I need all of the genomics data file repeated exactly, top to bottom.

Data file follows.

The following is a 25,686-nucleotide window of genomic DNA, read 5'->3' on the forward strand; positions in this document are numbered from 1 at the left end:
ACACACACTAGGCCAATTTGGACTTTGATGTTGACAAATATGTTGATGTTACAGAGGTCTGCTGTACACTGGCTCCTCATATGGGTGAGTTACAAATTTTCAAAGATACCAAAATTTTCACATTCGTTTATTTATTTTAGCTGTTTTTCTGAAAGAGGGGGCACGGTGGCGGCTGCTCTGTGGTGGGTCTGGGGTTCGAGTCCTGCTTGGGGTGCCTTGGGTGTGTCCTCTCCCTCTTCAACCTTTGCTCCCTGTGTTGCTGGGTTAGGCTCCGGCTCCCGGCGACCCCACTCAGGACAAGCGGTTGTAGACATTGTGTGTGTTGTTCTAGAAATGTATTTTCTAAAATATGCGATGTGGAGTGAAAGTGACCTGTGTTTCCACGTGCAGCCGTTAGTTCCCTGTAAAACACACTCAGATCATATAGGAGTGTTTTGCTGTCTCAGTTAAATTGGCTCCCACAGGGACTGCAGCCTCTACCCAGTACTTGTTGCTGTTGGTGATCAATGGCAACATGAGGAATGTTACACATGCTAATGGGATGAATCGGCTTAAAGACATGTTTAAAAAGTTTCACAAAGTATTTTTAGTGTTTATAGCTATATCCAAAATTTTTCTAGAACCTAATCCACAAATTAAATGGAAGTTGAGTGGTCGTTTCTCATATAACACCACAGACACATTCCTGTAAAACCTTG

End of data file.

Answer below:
The following is a 25,686-nucleotide window of genomic DNA, read 5'->3' on the forward strand; positions in this document are numbered from 1 at the left end:
ACACACACTAGGCCAATTTGGACTTTGATGTTGACAAATATGTTGATGTTACAGAGGTCTGCTGTACACTGGCTCCTCATATGGGTGAGTTACAAATTTTCAAAGATACCAAAATTTTCACATTCGTTTATTTATTTTAGCTGTTTTTCTGAAAGAGGGGGCACGGTGGCGGCTGCTCTGTGGTGGGTCTGGGGTTCGAGTCCTGCTTGGGGTGCCTTGGGTGTGTCCTCTCCCTCTTCAACCTTTGCTCCCTGTGTTGCTGGGTTAGGCTCCGGCTCCCGGCGACCCCACTCAGGACAAGCGGTTGTAGACATTGTGTGTGTTGTTCTAGAAATGTATTTTCTAAAATATGCGATGTGGAGTGAAAGTGACCTGTGTTTCCACGTGCAGCCGTTAGTTCCCTGTAAAACACACTCAGATCATATAGGAGTGTTTTGCTGTCTCAGTTAAATTGGCTCCCACAGGGACTGCAGCCTCTACCCAGTACTTGTTGCTGTTGGTGATCAATGGCAACATGAGGAATGTTACACATGCTAATGGGATGAATCGGCTTAAAGACATGTTTAAAAAGTTTCACAAAGTATTTTTAGTGTTTATAGCTATATCCAAAATTTTTCTAGAACCTAATCCACAAATTAAATGGAAGTTGAGTGGTCGTTTCTCATATAACACCACAGACACATTCCTGTAAAACCTTG